I love a good porter or saison, but the IPA remains my favorite beer style. When I was first making the transition from the cheap macro lagers served at college keggers to the diverse styles offered by craft breweries there were a few beers that nurtured my love for the IPA. One was the omnipresent Harpoon IPA, which quickly became my go-to beer when I moved to Boston. Another was Dogfish Head 60 minutes IPA. Compared to the English-style IPAs that were made by many local brewers, the continually hopped 60-minute (and it’s big-brother 90 minute) were my first introductions to the hop-bomb IPA styles. I imagine some younger beer drinkers would find 60 Minute IPA to be relatively mild (if still delicious) compared to some newer offerings. With all of the history I have with Dogfish Head I was a little surprised to realize that I hadn’t reviewed any of their beers for Hoppy Boston yet. Today I’ll amend that by reviewing Burton Baton, a barrel aged IPA. Burton Baton is actually a mixture of an English old ale and an IPA, brewed separately then mixed and aged in oak barrels for a month. While I love some barrel-aged stouts, I am undecided of aged IPA’s. One of my favorite parts of hoppy beers is the aroma, and some of this is lost with aging. Since this beer is more of a hybrid, and I trust the brewery, I thought it would be more fun to review Burton Baton over the ubiquitous 60 and 90 minute IPAs.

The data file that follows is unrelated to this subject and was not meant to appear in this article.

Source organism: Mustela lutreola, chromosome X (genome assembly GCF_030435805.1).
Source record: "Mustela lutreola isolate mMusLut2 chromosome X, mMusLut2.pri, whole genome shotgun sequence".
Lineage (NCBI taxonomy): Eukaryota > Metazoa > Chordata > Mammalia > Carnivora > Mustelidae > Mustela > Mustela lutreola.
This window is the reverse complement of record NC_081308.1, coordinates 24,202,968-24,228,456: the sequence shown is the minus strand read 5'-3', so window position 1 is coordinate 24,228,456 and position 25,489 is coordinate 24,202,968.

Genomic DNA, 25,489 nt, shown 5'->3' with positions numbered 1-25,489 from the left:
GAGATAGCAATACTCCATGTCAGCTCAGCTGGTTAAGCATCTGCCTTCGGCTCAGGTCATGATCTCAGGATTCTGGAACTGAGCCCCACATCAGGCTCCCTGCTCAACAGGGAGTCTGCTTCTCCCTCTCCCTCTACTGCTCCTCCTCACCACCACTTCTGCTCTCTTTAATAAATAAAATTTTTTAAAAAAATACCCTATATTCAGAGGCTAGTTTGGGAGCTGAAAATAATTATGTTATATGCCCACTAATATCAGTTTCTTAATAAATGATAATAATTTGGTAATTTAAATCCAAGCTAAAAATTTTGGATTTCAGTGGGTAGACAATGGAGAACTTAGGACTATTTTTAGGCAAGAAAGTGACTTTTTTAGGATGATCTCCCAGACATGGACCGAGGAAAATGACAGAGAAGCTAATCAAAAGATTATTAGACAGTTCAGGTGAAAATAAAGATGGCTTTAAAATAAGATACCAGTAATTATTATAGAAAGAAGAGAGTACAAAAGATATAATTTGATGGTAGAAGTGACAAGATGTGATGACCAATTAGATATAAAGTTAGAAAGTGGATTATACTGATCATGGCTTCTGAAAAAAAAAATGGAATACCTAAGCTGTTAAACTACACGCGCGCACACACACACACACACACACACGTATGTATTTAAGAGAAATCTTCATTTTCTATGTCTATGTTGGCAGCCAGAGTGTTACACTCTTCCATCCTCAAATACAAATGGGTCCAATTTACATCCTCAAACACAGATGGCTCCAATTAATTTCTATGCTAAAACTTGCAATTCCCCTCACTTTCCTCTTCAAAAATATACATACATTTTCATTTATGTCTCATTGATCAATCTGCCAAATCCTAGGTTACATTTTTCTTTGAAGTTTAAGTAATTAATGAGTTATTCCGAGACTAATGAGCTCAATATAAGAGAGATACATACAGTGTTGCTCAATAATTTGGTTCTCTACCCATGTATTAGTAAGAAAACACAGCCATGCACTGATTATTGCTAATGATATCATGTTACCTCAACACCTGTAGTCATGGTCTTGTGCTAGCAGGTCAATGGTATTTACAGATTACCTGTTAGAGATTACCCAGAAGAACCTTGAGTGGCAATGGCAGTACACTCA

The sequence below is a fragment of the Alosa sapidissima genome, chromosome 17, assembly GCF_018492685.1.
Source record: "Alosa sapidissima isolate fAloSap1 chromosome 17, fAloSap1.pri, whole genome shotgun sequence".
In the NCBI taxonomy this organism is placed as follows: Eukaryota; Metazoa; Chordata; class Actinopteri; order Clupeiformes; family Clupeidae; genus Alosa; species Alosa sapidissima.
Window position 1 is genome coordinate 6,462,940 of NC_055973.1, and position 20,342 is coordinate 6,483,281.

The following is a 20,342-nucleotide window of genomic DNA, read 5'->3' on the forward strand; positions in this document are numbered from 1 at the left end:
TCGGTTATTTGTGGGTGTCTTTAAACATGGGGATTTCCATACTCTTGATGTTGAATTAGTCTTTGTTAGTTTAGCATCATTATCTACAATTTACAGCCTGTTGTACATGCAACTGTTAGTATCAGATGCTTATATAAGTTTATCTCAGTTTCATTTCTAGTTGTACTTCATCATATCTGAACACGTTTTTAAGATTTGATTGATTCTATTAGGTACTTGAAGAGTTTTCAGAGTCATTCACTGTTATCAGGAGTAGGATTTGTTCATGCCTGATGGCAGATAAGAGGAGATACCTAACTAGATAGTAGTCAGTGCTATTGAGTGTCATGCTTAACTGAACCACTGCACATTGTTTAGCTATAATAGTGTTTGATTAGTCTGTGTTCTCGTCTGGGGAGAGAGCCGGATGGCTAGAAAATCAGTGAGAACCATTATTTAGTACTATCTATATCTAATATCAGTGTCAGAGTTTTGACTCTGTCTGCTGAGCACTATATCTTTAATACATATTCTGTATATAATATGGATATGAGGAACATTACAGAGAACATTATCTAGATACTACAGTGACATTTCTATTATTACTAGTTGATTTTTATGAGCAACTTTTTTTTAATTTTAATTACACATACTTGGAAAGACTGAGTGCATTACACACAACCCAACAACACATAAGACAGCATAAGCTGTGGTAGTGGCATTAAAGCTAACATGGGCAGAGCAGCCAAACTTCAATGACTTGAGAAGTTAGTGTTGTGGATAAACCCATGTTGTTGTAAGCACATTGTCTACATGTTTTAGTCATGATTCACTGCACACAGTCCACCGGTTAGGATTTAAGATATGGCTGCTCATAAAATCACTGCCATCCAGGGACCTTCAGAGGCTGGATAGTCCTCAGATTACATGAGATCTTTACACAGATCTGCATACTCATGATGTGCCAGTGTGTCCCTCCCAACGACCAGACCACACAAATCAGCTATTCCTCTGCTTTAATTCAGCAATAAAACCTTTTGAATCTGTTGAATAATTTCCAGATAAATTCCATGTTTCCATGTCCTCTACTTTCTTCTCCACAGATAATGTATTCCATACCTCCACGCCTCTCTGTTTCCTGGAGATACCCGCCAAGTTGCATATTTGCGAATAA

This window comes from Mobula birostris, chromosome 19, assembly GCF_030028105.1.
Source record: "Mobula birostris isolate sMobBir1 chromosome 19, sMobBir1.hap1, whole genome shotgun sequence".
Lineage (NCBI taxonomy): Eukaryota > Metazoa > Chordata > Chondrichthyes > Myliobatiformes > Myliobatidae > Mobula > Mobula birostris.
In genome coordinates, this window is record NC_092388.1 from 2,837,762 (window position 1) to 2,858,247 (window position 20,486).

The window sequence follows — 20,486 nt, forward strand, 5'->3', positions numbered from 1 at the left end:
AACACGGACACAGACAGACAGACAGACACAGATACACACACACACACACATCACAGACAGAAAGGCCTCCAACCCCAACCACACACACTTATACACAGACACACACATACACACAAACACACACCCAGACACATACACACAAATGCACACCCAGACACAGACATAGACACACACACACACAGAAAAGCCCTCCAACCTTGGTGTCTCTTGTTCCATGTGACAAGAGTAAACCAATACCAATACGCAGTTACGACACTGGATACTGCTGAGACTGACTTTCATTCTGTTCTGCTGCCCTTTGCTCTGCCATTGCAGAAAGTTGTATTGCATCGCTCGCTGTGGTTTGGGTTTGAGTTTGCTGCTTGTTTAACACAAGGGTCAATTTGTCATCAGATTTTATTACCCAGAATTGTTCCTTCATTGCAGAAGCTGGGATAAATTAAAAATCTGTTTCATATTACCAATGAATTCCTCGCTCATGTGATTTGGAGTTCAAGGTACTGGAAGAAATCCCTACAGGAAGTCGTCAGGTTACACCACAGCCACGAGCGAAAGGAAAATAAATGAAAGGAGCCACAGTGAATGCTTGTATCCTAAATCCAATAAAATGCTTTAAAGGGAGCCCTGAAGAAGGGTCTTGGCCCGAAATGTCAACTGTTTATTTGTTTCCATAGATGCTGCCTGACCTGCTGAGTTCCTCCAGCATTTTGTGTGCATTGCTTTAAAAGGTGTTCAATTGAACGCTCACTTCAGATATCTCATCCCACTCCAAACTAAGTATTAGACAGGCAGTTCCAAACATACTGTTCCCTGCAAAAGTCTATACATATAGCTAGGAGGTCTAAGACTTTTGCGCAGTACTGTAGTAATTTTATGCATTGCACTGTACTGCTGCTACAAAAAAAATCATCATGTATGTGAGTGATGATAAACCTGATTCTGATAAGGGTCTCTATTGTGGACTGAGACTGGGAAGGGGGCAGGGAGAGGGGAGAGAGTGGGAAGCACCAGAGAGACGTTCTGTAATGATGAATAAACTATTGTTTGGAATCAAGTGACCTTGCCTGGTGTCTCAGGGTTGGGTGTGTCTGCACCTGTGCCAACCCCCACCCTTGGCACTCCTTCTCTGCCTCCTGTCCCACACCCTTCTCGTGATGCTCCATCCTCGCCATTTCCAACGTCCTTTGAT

Dogfish Head Burton Baton pours a tangerine orange with a moderate but quickly dissipating white head. The scent is a mixture of floral hops and some oaky notes. The taste is hop forward but not in the palate-wrecking hop-bomb way that you get with West coast style IPAs. There are touches of pine, lemon and grass along with a bit of bitterness. The malts are also well represented, adding substantial caramel and grainy bread to the flavor. The aging clearly supplements the hops and malt, the distinct flavor of vanilla and oak comes through strong. At 10% ABV this is a big beer and the sweet and warming flavor of the alcohol is evident. I am still not completely sold on barrel-aging IPAs or similar hop-forward beers, just a personal preference. That being said, this is a solid offering with a complex and tasty flavor profile. Hoppy Boston score: 4.0/5.